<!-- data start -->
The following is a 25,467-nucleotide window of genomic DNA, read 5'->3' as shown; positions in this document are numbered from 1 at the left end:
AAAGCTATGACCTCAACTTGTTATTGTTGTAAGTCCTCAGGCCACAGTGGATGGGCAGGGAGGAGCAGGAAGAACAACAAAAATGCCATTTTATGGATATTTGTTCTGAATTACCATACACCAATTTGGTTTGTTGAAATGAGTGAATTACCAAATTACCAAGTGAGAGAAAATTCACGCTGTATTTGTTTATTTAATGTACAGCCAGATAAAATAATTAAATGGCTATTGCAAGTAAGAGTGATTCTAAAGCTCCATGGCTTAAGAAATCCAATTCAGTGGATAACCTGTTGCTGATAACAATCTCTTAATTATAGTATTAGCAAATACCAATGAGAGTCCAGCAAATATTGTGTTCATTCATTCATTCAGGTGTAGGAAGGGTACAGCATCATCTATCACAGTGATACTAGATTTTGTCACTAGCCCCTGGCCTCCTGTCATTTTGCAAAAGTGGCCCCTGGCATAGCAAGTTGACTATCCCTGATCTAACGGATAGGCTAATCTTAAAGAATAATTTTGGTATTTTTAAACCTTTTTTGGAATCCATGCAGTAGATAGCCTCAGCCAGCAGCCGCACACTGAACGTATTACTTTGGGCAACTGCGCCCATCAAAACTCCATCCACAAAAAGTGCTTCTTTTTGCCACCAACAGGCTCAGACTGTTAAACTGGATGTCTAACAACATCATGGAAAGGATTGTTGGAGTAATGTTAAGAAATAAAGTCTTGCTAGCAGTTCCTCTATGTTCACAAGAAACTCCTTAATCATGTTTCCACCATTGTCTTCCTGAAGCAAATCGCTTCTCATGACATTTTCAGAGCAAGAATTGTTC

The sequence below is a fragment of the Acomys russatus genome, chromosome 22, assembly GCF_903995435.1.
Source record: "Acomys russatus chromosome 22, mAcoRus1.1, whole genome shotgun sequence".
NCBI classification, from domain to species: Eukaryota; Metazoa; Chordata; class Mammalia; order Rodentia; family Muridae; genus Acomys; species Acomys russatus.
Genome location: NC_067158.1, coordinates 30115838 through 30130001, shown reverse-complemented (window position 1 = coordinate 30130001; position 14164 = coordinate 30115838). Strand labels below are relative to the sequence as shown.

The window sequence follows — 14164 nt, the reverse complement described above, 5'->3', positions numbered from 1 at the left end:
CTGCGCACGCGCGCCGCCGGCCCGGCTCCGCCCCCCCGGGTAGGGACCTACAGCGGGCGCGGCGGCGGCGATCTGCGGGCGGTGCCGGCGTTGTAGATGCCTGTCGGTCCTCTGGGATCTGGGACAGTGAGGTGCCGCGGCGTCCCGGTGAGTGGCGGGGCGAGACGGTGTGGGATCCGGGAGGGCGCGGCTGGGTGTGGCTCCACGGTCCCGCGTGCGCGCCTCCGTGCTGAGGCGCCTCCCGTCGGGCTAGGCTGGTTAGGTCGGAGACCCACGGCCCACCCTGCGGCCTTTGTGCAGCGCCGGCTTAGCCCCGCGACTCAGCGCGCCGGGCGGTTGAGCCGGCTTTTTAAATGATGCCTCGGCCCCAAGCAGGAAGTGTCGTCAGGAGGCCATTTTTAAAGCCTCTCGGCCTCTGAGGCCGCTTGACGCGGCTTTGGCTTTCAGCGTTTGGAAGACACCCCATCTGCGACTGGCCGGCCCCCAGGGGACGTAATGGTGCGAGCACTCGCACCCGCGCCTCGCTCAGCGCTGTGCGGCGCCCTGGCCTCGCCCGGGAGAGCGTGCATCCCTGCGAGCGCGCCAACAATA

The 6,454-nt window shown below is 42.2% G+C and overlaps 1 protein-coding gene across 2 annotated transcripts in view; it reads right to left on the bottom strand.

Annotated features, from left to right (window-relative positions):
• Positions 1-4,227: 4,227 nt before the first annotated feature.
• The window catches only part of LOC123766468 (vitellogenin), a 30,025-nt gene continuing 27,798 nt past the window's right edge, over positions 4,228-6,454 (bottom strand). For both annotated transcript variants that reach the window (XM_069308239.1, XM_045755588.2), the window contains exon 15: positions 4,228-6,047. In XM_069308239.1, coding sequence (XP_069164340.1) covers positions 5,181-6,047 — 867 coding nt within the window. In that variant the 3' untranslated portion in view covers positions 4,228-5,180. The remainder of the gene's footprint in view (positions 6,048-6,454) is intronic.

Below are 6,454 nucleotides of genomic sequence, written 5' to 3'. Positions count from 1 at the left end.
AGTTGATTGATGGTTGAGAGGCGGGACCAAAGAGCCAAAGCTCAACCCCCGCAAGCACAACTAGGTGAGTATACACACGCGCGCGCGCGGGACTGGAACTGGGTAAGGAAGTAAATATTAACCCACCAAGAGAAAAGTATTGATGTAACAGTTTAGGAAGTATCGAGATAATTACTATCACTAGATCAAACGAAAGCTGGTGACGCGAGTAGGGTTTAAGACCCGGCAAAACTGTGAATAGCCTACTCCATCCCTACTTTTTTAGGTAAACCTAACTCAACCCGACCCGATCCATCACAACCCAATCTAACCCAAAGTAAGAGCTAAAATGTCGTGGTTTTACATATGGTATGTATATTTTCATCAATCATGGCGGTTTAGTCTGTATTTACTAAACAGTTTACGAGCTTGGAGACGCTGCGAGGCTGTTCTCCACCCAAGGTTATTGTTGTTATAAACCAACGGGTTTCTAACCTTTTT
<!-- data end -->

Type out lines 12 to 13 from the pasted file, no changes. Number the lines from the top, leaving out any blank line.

• The window catches only part of LOC123766468 (vitellogenin), a 30,025-nt gene continuing 27,798 nt past the window's right edge, over positions 4,228-6,454 (bottom strand). For both annotated transcript variants that reach the window (XM_069308239.1, XM_045755588.2), the window contains exon 15: positions 4,228-6,047. In XM_069308239.1, coding sequence (XP_069164340.1) covers positions 5,181-6,047 — 867 coding nt within the window. In that variant the 3' untranslated portion in view covers positions 4,228-5,180. The remainder of the gene's footprint in view (positions 6,048-6,454) is intronic.

Below are 6,454 nucleotides of genomic sequence, written 5' to 3'. Positions count from 1 at the left end.